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Dynamic spectrum access

Although all available spectrum is currently allocated in developed countries, many independent studies have found that the total amount of spectrum in use at any one time in any one place is a tiny fraction of the total. This is due to the way spectrum was originally allocated and to the fact that spectrum is often used intermittently; for instance some TV broadcasting stations do not transmit 24 hours a day.
As a consequence, a radically new way to use spectrum has been suggested. Instead of leasing spectrum to a given organization on an exclusive basis, a new dynamic spectrum management paradigm proposes to use whatever spectrum is available in a certain place at a certain time and switch to another frequency whenever interference is detected in a given band.

Of course to implement dynamic spectrum access requires new technologies and new legislation and many vested interests are fighting this, alleging possible interference. The key issue is how to determine when a particular spectrum band is really being used in a particular geographic region and how to move quickly to a new frequency band when an existing user with higher priority is detected. Thus in the VHF and UHF bands, television broadcasters transmitting at high power in specific frequencies and regions would have first priority. They are the primary license-holders in the spectrum. TVWS broadband devices would have a secondary priority and would be obliged to ensure that they do not interfere with the primary license holder.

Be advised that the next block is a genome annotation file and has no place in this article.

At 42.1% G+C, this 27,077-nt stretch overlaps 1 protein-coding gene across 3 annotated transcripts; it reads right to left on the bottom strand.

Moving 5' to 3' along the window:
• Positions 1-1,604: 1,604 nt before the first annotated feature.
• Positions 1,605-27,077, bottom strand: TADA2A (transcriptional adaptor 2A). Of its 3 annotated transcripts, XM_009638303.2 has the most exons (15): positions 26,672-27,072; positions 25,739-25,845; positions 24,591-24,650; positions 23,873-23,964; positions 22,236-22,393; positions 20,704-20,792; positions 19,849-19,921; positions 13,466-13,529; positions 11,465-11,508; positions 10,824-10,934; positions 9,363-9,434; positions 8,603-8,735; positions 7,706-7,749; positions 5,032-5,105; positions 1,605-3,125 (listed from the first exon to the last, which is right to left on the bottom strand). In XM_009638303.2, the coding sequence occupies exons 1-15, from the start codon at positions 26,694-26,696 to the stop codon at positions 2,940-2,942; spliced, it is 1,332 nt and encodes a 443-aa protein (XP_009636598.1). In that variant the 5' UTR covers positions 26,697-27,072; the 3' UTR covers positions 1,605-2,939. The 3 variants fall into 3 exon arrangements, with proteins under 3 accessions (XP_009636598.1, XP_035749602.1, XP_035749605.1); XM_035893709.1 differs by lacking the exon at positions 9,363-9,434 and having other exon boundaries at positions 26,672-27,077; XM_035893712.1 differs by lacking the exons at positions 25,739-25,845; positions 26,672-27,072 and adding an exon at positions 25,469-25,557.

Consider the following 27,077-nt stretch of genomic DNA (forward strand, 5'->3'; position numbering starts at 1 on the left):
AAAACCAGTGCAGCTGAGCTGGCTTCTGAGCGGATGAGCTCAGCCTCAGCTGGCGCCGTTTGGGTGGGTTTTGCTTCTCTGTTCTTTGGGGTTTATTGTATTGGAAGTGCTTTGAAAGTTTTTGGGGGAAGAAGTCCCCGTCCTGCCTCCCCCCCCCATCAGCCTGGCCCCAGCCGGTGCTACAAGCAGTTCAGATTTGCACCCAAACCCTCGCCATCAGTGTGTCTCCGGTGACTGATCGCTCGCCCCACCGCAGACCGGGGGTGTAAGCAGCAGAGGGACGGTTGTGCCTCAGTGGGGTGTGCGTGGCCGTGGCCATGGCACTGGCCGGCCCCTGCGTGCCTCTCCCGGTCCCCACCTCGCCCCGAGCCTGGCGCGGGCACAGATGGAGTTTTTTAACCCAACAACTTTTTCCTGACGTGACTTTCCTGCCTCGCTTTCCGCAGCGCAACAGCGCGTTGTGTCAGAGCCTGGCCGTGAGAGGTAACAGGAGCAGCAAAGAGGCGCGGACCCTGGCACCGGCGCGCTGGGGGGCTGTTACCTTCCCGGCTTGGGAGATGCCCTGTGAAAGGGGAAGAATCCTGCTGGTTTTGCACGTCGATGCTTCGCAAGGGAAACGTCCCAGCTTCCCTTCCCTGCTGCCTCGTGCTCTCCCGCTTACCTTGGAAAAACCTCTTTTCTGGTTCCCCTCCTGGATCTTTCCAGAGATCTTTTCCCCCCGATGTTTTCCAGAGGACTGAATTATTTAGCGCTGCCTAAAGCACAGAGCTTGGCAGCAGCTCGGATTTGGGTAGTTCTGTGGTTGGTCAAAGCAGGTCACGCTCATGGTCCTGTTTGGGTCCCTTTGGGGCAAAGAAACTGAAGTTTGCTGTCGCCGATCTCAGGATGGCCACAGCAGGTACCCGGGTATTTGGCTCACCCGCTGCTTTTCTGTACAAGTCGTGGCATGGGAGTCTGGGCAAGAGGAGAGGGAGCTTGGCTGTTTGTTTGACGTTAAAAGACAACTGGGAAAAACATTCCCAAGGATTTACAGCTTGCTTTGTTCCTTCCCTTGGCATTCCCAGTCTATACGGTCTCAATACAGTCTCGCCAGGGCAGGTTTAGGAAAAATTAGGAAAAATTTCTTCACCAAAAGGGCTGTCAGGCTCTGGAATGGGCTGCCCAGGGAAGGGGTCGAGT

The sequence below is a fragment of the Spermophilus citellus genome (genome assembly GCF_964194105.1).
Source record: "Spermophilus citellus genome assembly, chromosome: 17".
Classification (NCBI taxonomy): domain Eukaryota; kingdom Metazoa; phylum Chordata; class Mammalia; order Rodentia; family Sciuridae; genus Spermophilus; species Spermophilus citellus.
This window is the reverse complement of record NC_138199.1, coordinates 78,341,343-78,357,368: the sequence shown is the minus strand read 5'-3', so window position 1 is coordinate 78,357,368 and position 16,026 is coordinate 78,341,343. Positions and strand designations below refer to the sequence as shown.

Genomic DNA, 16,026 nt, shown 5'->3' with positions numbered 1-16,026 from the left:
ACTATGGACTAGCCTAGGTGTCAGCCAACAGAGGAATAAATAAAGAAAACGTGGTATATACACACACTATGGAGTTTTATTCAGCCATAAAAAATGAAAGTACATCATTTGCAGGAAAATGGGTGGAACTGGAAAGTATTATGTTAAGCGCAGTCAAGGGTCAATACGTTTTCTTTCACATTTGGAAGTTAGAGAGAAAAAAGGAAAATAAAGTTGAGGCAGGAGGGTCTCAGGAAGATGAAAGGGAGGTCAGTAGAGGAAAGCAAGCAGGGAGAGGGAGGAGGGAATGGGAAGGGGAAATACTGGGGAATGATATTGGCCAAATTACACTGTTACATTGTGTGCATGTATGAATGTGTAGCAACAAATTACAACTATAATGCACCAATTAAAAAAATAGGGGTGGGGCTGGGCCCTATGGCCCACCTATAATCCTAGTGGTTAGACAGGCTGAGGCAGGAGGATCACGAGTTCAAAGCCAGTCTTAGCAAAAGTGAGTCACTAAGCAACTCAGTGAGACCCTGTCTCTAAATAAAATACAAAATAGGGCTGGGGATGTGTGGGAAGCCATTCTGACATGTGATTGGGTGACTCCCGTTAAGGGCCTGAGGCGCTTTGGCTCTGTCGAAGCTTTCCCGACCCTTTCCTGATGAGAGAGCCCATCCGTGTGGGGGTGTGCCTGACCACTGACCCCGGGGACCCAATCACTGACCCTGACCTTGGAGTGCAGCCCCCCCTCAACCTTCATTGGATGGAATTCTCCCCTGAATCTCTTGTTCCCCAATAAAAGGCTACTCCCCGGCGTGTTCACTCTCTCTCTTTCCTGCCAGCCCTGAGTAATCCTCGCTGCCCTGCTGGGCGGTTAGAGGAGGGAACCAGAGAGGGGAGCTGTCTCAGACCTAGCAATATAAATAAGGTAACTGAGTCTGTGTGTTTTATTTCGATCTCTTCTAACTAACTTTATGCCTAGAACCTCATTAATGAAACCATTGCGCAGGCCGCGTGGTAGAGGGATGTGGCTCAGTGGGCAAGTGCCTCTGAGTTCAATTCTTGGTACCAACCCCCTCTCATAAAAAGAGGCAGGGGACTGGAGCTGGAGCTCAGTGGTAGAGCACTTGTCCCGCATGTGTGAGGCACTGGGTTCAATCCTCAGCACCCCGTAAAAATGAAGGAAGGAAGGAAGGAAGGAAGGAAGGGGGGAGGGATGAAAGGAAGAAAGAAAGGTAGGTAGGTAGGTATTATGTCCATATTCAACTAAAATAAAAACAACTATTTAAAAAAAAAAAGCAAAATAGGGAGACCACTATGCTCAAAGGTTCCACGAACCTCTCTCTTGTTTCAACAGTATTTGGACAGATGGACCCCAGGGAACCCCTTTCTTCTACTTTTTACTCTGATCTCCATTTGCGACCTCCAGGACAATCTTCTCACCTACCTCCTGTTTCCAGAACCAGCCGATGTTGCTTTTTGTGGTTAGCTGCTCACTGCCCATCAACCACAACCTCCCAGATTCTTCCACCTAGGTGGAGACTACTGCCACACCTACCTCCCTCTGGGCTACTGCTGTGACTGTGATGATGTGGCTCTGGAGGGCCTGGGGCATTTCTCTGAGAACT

The technology to accomplish this feat has been demonstrated and implemented in the new IEEE802.22 standard recently approved, as well as in other standards currently being considered.